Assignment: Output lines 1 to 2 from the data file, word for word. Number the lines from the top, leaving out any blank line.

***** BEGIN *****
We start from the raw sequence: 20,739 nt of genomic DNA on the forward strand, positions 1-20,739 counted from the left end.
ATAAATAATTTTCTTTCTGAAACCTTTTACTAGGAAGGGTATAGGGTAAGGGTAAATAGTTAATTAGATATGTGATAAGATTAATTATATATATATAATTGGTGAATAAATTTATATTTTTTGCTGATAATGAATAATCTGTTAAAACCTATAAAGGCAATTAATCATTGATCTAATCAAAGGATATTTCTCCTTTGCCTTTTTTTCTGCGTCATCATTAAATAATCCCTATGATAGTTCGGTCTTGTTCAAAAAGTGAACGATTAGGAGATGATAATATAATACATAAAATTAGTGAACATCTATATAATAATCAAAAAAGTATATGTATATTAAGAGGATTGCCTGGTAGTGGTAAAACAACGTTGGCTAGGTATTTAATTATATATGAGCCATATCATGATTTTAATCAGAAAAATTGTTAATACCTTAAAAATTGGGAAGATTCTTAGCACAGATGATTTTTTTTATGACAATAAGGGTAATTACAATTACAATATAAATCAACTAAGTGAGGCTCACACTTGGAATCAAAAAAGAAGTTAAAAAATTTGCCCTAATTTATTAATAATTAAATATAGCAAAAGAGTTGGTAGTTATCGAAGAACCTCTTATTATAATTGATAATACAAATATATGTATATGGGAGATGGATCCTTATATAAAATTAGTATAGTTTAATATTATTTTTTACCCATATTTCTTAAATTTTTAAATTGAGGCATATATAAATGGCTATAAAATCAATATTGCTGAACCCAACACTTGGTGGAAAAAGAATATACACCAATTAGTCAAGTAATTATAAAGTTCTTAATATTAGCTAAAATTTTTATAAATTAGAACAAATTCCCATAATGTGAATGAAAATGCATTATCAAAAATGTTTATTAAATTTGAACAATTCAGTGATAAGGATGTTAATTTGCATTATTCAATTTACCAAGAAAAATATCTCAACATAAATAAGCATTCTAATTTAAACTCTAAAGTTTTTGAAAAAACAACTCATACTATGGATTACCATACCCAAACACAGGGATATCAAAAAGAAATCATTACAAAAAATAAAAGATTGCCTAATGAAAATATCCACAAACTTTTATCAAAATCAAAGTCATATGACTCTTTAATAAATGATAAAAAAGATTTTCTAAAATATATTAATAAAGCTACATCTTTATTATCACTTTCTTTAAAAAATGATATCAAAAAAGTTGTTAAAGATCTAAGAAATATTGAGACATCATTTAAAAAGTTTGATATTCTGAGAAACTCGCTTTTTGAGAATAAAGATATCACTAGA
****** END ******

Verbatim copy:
We start from the raw sequence: 20,739 nt of genomic DNA on the forward strand, positions 1-20,739 counted from the left end.
ATAAATAATTTTCTTTCTGAAACCTTTTACTAGGAAGGGTATAGGGTAAGGGTAAATAGTTAATTAGATATGTGATAAGATTAATTATATATATATAATTGGTGAATAAATTTATATTTTTTGCTGATAATGAATAATCTGTTAAAACCTATAAAGGCAATTAATCATTGATCTAATCAAAGGATATTTCTCCTTTGCCTTTTTTTCTGCGTCATCATTAAATAATCCCTATGATAGTTCGGTCTTGTTCAAAAAGTGAACGATTAGGAGATGATAATATAATACATAAAATTAGTGAACATCTATATAATAATCAAAAAAGTATATGTATATTAAGAGGATTGCCTGGTAGTGGTAAAACAACGTTGGCTAGGTATTTAATTATATATGAGCCATATCATGATTTTAATCAGAAAAATTGTTAATACCTTAAAAATTGGGAAGATTCTTAGCACAGATGATTTTTTTTATGACAATAAGGGTAATTACAATTACAATATAAATCAACTAAGTGAGGCTCACACTTGGAATCAAAAAAGAAGTTAAAAAATTTGCCCTAATTTATTAATAATTAAATATAGCAAAAGAGTTGGTAGTTATCGAAGAACCTCTTATTATAATTGATAATACAAATATATGTATATGGGAGATGGATCCTTATATAAAATTAGTATAGTTTAATATTATTTTTTACCCATATTTCTTAAATTTTTAAATTGAGGCATATATAAATGGCTATAAAATCAATATTGCTGAACCCAACACTTGGTGGAAAAAGAATATACACCAATTAGTCAAGTAATTATAAAGTTCTTAATATTAGCTAAAATTTTTATAAATTAGAACAAATTCCCATAATGTGAATGAAAATGCATTATCAAAAATGTTTATTAAATTTGAACAATTCAGTGATAAGGATGTTAATTTGCATTATTCAATTTACCAAGAAAAATATCTCAACATAAATAAGCATTCTAATTTAAACTCTAAAGTTTTTGAAAAAACAACTCATACTATGGATTACCATACCCAAACACAGGGATATCAAAAAGAAATCATTACAAAAAATAAAAGATTGCCTAATGAAAATATCCACAAACTTTTATCAAAATCAAAGTCATATGACTCTTTAATAAATGATAAAAAAGATTTTCTAAAATATATTAATAAAGCTACATCTTTATTATCACTTTCTTTAAAAAATGATATCAAAAAAGTTGTTAAAGATCTAAGAAATATTGAGACATCATTTAAAAAGTTTGATATTCTGAGAAACTCGCTTTTTGAGAATAAAGATATCACTAGA